then i cut it into strips. some 1" and some 3"


    i get the pot of stock to a rolling boil and add the dumplings in a couple at a time.. by doing this they don't stick. i let it roll/boil for about 5 minutes and then slowly add the pulled chicken in.. i let it come back to a rolling boil for another 5m and then turn down to simmer. the longer it simmers ( stir often, especially scraping the bottom ), the thicker it gets. I favor a plenty thick mix.. so i sometimes simmer 30m. if you want thicker but don't have the time, take a small measuring cup and put in a teaspon of self rising flour and cornstarch add sufficient water to make a milk like texture mix, then bring pot back to rolling boil and add that in and let boil another couple minutes then simmer. should tighten it right up.... or if you ar e the super healthy type, take a tablespoon of dry oatmea and toss intot he food processor or coffee blade type grinder and set it to puree.. do that a few times and you get oatmeal powder.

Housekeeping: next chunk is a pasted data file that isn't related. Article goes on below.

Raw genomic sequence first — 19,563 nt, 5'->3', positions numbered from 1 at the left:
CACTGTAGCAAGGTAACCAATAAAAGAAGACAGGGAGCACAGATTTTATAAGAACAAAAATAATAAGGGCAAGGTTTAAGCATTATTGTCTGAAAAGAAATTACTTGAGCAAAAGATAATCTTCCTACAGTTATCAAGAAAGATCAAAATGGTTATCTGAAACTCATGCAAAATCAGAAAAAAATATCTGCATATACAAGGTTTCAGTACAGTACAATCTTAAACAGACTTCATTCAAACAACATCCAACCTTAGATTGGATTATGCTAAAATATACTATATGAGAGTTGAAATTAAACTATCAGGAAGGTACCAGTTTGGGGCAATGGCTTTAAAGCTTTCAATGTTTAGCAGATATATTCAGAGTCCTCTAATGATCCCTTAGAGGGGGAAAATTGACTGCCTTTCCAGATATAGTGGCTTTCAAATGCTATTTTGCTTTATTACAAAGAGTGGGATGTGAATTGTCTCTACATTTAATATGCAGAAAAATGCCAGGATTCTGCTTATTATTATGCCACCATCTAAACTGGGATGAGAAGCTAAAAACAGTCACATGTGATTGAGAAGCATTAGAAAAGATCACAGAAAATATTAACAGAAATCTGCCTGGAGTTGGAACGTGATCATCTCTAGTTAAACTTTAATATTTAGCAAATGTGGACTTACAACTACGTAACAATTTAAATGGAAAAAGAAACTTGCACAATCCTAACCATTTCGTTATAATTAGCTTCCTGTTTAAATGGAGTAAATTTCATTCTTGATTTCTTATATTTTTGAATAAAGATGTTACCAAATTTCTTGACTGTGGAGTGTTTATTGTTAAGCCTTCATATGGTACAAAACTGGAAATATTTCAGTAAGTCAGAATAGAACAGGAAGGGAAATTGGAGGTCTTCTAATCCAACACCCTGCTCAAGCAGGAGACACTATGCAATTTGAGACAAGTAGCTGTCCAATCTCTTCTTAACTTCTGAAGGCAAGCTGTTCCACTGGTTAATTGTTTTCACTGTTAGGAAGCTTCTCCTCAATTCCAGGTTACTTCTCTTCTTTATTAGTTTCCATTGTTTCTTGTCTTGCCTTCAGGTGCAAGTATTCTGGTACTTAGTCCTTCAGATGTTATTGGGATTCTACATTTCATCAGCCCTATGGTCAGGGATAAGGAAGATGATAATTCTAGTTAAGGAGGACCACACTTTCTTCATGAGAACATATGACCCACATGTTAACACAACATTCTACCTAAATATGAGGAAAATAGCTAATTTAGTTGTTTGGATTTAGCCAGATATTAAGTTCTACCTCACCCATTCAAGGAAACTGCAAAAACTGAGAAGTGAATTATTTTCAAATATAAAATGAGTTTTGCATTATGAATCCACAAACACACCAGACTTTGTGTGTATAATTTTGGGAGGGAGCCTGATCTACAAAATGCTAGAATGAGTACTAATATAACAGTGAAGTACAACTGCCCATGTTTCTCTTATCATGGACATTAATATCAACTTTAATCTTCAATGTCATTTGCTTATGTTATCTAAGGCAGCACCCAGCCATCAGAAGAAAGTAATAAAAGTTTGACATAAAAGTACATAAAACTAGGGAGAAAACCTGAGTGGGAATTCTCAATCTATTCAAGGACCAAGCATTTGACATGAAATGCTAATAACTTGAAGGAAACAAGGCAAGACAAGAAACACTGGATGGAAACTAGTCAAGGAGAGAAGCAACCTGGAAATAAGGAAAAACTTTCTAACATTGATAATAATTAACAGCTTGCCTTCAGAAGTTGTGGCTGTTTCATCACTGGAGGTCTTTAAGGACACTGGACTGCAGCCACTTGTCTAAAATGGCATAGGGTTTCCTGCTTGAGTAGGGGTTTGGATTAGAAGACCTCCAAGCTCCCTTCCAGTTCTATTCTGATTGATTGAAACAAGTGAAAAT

it will add a lil fiber and nutrition to your meal and tightens up about the same as corn starch.. yet adds no sugars.

    I keep a bottle of powdered oatmeal in my pantry.. i use it in place of corn starch for stated reasons. ( had health issues.. had to change eating habbits )

    if i make stuffed peppers.. instead of using plain white rice, i use a 70-30 mix of long grain brown rice and steel cut non instant oatmeal... the oatmeal makes a similar texture to rice int he mix.

    if I make a meat loaf.. i also use oatmeal instead of bread crumbs or egg as a stiffener. I use 99% lean fround turkey or chicken and a lil worstishire and some chopped onions. plus bell peppers and red pepper